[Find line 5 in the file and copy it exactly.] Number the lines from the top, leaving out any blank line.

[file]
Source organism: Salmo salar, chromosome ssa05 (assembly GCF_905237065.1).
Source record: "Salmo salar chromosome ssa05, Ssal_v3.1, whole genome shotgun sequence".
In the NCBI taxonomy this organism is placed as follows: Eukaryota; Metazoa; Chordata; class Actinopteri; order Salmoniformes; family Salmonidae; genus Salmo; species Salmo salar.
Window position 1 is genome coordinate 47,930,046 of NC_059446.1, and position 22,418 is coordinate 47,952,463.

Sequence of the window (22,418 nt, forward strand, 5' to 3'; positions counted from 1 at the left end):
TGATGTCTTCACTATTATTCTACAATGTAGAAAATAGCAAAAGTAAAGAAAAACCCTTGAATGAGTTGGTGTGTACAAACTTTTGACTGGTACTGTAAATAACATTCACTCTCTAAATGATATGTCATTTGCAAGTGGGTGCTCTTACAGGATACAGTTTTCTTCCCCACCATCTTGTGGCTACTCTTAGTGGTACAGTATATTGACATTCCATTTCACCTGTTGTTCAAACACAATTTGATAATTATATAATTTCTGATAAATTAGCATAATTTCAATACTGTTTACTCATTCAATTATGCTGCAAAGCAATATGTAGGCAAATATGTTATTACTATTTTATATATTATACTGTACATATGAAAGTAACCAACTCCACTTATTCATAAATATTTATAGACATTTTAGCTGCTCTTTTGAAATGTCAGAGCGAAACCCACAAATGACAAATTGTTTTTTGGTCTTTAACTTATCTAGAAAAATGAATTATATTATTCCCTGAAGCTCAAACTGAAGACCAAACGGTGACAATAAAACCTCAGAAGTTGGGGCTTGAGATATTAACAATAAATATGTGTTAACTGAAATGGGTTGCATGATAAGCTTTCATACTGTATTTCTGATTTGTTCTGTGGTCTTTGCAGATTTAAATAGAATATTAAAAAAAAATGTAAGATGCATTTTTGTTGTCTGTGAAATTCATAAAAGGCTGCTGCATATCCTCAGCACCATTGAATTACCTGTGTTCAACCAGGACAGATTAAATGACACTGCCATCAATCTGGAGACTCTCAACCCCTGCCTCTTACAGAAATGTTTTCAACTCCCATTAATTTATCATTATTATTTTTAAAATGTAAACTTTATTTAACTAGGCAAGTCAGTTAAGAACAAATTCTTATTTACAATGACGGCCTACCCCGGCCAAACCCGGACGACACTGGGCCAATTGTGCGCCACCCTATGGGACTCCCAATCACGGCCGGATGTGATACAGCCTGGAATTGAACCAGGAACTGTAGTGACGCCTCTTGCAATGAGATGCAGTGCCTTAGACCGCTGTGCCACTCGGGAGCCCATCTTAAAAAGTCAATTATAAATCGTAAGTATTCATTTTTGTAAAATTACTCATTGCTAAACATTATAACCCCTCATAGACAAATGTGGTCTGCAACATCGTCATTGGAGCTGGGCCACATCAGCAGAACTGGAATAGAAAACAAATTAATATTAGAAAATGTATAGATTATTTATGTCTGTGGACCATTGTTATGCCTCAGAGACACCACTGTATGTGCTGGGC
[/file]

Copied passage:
Sequence of the window (22,418 nt, forward strand, 5' to 3'; positions counted from 1 at the left end):